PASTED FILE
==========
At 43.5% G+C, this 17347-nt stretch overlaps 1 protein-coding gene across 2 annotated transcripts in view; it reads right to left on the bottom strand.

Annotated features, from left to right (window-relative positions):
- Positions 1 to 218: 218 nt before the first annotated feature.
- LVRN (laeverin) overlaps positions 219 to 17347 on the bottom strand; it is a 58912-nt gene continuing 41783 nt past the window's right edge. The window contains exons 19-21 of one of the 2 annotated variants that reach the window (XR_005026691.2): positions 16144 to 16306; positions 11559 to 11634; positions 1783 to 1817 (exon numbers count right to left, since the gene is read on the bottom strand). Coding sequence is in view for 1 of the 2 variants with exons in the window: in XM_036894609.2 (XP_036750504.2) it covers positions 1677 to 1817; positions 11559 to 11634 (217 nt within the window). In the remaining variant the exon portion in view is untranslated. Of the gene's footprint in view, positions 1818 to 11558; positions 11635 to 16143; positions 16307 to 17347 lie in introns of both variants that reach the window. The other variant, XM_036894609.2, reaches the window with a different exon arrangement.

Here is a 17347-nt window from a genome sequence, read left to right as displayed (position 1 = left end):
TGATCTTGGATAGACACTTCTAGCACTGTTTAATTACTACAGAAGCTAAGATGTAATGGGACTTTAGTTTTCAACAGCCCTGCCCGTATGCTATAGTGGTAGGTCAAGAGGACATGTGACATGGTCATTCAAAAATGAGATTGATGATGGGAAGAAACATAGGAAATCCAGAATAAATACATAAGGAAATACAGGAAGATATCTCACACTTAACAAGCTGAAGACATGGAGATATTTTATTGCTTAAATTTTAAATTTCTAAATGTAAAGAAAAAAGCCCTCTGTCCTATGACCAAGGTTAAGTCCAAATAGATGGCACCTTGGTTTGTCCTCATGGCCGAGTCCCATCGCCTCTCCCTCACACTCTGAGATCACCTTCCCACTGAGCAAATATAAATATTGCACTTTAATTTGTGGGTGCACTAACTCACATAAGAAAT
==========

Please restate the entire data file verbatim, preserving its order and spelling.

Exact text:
At 43.5% G+C, this 17347-nt stretch overlaps 1 protein-coding gene across 2 annotated transcripts in view; it reads right to left on the bottom strand.

Annotated features, from left to right (window-relative positions):
- Positions 1 to 218: 218 nt before the first annotated feature.
- LVRN (laeverin) overlaps positions 219 to 17347 on the bottom strand; it is a 58912-nt gene continuing 41783 nt past the window's right edge. The window contains exons 19-21 of one of the 2 annotated variants that reach the window (XR_005026691.2): positions 16144 to 16306; positions 11559 to 11634; positions 1783 to 1817 (exon numbers count right to left, since the gene is read on the bottom strand). Coding sequence is in view for 1 of the 2 variants with exons in the window: in XM_036894609.2 (XP_036750504.2) it covers positions 1677 to 1817; positions 11559 to 11634 (217 nt within the window). In the remaining variant the exon portion in view is untranslated. Of the gene's footprint in view, positions 1818 to 11558; positions 11635 to 16143; positions 16307 to 17347 lie in introns of both variants that reach the window. The other variant, XM_036894609.2, reaches the window with a different exon arrangement.

Here is a 17347-nt window from a genome sequence, read left to right as displayed (position 1 = left end):
TGATCTTGGATAGACACTTCTAGCACTGTTTAATTACTACAGAAGCTAAGATGTAATGGGACTTTAGTTTTCAACAGCCCTGCCCGTATGCTATAGTGGTAGGTCAAGAGGACATGTGACATGGTCATTCAAAAATGAGATTGATGATGGGAAGAAACATAGGAAATCCAGAATAAATACATAAGGAAATACAGGAAGATATCTCACACTTAACAAGCTGAAGACATGGAGATATTTTATTGCTTAAATTTTAAATTTCTAAATGTAAAGAAAAAAGCCCTCTGTCCTATGACCAAGGTTAAGTCCAAATAGATGGCACCTTGGTTTGTCCTCATGGCCGAGTCCCATCGCCTCTCCCTCACACTCTGAGATCACCTTCCCACTGAGCAAATATAAATATTGCACTTTAATTTGTGGGTGCACTAACTCACATAAGAAAT